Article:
By Prateek Singhal, Co-founder and COO, Ecozen Solutions
India has no dearth of sunlight, and it is estimated that most parts of the country get about 4-7 kWh of solar energy, of the nearly 5,000 trillion kWh of the total solar energy that is received across the country’s geographical area.
Solar energy is at the forefront of the country’s transition towards renewable energy and is in line with the commitments made by our prime minister at COP26, which include growing energy production to 500 GW from sources other than fossil fuels by 2030 and achieving net-zero carbon emissions by 2070. Various incentives and subsidies from the government have facilitated further adoption of solar energy across the country.
The government is driving the indigenous development of solar power, with the intention of reducing the consumption of fossil fuels. Advanced cell chemistries are being encouraged to bring down the dependency on other countries for raw materials and components. Besides, it is helping introduce battery technologies that utilise raw materials available in abundance on our domestic shores. This will bode very well for solar energy systems as more efficient and sustainable battery-based energy storage technologies will improve the usability of renewable power all year around.
At this year’s COP27 that was held in Egypt, the Indian government unveiled its plan of action to achieve these targets within the committed timelines. In his address to the United Nations Country Team, the Union Minister of Environment, Forest and Climate Change, Bhupender Yadav said that agriculture is a segment that will need “adaptation and building climate resilience”.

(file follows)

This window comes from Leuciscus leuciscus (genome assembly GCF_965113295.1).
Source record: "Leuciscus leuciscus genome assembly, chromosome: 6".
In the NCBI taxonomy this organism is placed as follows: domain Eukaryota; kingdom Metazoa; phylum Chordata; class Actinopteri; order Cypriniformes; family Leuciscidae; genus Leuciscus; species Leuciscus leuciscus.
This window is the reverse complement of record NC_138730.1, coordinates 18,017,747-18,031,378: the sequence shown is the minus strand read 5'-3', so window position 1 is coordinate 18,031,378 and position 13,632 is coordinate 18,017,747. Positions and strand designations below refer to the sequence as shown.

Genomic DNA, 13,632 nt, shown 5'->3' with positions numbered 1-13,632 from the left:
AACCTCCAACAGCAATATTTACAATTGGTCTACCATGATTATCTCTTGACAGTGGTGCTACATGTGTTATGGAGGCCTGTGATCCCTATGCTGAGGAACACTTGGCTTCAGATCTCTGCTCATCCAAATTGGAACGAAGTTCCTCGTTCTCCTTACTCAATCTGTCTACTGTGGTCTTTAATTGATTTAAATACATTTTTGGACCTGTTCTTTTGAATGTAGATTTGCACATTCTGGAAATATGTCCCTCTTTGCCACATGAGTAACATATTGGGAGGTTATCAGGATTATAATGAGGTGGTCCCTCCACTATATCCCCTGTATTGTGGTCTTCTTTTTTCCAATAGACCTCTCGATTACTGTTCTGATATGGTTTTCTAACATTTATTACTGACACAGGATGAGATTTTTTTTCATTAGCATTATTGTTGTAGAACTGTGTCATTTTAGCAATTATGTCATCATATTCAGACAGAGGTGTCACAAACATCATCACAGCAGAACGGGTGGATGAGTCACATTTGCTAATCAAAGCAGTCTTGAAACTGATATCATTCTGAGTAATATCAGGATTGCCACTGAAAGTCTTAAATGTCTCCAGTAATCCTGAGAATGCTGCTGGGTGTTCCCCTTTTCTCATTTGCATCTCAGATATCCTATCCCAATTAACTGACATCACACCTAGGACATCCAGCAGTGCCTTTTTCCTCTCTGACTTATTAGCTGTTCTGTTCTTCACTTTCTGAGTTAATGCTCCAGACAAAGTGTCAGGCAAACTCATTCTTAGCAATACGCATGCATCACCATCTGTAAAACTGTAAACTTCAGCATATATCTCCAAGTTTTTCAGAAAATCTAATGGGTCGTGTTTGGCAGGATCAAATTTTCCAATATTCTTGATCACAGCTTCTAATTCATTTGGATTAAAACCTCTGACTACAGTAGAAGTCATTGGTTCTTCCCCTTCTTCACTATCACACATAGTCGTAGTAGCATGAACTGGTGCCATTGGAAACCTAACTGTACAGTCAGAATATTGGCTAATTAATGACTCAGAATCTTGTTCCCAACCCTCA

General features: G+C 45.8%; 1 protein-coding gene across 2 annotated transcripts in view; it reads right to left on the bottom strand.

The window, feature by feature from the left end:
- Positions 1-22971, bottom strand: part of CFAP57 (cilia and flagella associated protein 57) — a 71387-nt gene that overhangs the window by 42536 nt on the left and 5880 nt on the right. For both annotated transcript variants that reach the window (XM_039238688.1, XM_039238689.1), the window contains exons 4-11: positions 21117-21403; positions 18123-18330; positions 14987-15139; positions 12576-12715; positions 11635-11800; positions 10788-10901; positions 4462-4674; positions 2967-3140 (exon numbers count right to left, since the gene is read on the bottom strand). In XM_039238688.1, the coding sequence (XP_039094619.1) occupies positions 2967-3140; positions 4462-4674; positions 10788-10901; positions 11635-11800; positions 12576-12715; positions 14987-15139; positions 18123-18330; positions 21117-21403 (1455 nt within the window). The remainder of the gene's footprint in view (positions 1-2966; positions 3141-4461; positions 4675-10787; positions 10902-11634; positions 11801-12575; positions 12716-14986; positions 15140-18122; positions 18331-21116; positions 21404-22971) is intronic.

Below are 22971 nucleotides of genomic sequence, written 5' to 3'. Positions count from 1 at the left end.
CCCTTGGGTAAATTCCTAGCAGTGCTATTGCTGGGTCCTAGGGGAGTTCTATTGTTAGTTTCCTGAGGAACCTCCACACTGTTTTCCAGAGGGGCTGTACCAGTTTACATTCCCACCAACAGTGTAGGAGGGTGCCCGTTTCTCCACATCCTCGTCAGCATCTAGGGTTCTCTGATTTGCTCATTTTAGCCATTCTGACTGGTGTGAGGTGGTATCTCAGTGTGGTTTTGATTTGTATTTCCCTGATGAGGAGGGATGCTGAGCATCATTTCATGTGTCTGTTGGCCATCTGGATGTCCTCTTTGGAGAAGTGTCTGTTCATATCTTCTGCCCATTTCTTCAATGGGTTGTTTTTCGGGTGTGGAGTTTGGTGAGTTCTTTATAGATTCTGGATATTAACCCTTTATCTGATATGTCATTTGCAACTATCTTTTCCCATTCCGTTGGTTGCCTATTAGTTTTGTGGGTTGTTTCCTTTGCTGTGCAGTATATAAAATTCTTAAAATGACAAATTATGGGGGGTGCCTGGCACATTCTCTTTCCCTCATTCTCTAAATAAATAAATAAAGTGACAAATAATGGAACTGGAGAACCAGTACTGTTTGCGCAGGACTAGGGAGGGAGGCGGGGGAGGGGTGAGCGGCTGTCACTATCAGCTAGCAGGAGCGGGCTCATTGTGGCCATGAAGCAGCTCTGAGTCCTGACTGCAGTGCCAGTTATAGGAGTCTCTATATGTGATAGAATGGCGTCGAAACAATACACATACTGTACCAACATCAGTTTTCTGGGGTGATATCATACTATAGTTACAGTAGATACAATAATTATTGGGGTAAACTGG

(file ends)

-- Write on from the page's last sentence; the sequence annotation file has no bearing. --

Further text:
Agriculture, along with its ancillary sectors, continues to be a significant contributor to India’s economy. In 2021-2022, the contribution of agriculture and its allied sectors towards the country’s gross value added stood at 18.8 per cent.
With such a substantial contribution towards the country’s GDP, the government continues to promote agriculture by creating conducive regulatory and policy initiatives designed to grow the sector. In line with the country’s ongoing transition towards renewable energy, the government is keen to solarise agriculture as well.
India’s landmass covers 3,287,263 square km, of which only 34.3 per cent of the arable land is currently irrigated. Although there has been a rampant increase in accessibility to electricity, there are still many rural parts of the country that have little or no connectivity to the grid. In such places, farmers have to either make do with erratic electric supply to power irrigation pumps or rely solely on diesel-burning pumpsets. In fact, as per some reports, 21 million pumps are connected to the primarily fossil fuel-based grid and 8.8 million pumps run on diesel.
However, in the past five years, about 25,000 solar pumps have been put into service, and the number continues to grow. This has been made possible through the KUSUM scheme introduced by the Ministry of New and Renewable Energy, which envisions adding 25,750 MW of renewable energy capacity with an outlay of Rs 344,220 million. Consisting of three distinct elements, this initiative covers everything from decentralised ground-mounted solar plants, 1,750 million solar pumps for agriculture, to powering 1 million pumps that are connected to the grid through electricity generated by solar energy.
Although the KUSUM scheme covers the solarisation of pumps that are already connected to the grid, electric distribution companies are quickly realising that providing farmers with decentralised solar pumps is more cost-effective and quicker to implement when compared to the electrification of farms.